8. While we have enough in 529s to cover a year (or two at a community college) for our kids, they will be on the hook for a portion of their college expenses. We will help them along the way, as needed, but feel they need to have some of the fiscal responsibility as well. Hopefully we can help guide them along the way to prevent huge student loan debt.

    1. Very good of you, Amanda. I think a lot can be said of the benefits of guiding them and helping them make wise financial decisions. I’m sure it’ll be a great opportunity to learn more about personal finance and transition them to the real world. Thanks for sharing!

  9. My wife and I do not have children yet, but I’m already dreading the massive bills. The statistics you shared shouldn’t surprise anyone, as the rising costs of tuition have been a problem for years now. But I found myself feeling a bit shocked anyway.

    I’m cautiously optimistic that something will have to give in the next 5-10 years, as the current model of educational pricing does not seem sustainable, IMO. Otherwise, we may be looking at another bubble waiting to burst.

    1. I agree, I am not so sure it is sustainable either.

      The elephant in the room is how political the issue gets in the coming years and what changes may be forthcoming from that process. We’ll see!

      Thanks for stopping by!

  10. The difference between public & private school tuition isn’t always as much as the “experts” would have you believe. Our son is leaving for college next month and he will be attending a great private 4-year university. Each college has a “net price calculator” on their website and it will shock you how much scholarship & gift aid $$$ are available at the private schools. Yes, they want students with good grades and ACT/SATs, but I think you will find that the difference in cost between private & public is negligible. I published a couple of posts on this if you are interested in understanding the public vs private college choice more.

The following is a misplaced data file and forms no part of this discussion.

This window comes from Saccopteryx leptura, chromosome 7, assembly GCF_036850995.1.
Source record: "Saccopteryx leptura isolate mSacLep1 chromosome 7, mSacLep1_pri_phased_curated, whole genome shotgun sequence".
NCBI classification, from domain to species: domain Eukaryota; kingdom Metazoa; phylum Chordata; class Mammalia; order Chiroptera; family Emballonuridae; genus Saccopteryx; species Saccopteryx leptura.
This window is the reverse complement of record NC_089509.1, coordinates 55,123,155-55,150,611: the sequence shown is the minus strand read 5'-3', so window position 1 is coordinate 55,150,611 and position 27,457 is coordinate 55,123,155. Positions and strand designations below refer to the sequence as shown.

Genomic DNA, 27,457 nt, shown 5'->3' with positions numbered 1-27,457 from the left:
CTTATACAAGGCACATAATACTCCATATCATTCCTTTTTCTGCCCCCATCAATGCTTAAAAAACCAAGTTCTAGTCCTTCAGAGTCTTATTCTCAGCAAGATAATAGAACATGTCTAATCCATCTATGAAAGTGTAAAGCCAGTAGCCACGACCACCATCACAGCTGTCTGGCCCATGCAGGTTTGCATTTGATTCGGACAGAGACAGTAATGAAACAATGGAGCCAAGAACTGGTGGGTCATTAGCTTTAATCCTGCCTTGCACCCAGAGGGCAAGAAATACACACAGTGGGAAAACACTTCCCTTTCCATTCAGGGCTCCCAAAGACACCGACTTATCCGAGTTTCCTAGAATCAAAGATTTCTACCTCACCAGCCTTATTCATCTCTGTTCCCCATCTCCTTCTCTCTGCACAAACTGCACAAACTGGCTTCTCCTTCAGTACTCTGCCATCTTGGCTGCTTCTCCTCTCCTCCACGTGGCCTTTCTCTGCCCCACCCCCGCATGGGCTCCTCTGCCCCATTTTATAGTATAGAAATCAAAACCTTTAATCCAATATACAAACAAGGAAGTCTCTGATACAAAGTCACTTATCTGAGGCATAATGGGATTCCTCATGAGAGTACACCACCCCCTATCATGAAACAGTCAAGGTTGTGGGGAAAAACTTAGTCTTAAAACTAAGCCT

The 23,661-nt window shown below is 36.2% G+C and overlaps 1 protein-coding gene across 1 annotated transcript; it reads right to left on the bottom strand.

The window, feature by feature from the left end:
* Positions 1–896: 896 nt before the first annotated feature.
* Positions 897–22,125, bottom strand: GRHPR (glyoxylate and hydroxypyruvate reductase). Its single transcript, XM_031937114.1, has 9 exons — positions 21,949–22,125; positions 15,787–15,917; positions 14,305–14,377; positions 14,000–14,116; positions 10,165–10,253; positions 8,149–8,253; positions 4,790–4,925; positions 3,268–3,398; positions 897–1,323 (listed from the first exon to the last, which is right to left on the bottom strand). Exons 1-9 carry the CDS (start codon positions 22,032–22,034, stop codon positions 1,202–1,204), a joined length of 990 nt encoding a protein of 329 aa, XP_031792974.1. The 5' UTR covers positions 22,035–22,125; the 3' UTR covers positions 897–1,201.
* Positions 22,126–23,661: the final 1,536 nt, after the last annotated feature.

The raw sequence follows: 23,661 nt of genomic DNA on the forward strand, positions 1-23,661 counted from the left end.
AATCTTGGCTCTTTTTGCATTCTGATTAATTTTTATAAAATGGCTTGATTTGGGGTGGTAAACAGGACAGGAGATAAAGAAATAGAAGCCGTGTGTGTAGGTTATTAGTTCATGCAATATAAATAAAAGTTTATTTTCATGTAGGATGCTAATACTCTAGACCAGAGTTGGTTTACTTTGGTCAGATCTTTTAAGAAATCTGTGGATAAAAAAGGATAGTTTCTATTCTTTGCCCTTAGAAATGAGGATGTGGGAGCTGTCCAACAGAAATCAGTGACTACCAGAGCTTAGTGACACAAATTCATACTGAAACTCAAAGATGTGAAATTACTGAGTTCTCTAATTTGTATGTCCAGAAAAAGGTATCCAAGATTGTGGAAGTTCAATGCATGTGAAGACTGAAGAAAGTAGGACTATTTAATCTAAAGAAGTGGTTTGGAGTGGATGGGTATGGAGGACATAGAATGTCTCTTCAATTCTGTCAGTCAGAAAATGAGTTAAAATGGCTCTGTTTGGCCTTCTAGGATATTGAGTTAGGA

1. Yes, this is a great point! We are in full college search now. Here is another interesting example – my son can go to a state university (out of state) and get a merit scholarship that makes it about $3000 less than our in-state public universities (that don’t offer merit scholarships). His plan is to finish in 3 years (due to AP/community college credits) too. Definitely look at the net price calculators and at merit based scholarships too.

  11. Tuition (and education) is on my mind so much all the time, but especially with being back in the classroom now. Part of me hopes that if we have kiddos, by that time, there will have been a shift or an overhaul. However, as someone who’s worked in public education for a while now, I know how glacial any kind of reform moves. And sometimes I think the bottom will just fall out, more than any actual reform. I really like your estimate, though. And I appreciate the careful breakdown. The most fascinating part of all of this to me is that it was actually much, much cheaper for me to attend a private college due to the generous scholarship offers. I’m curious to see how/if that shifts at all over the next few decades.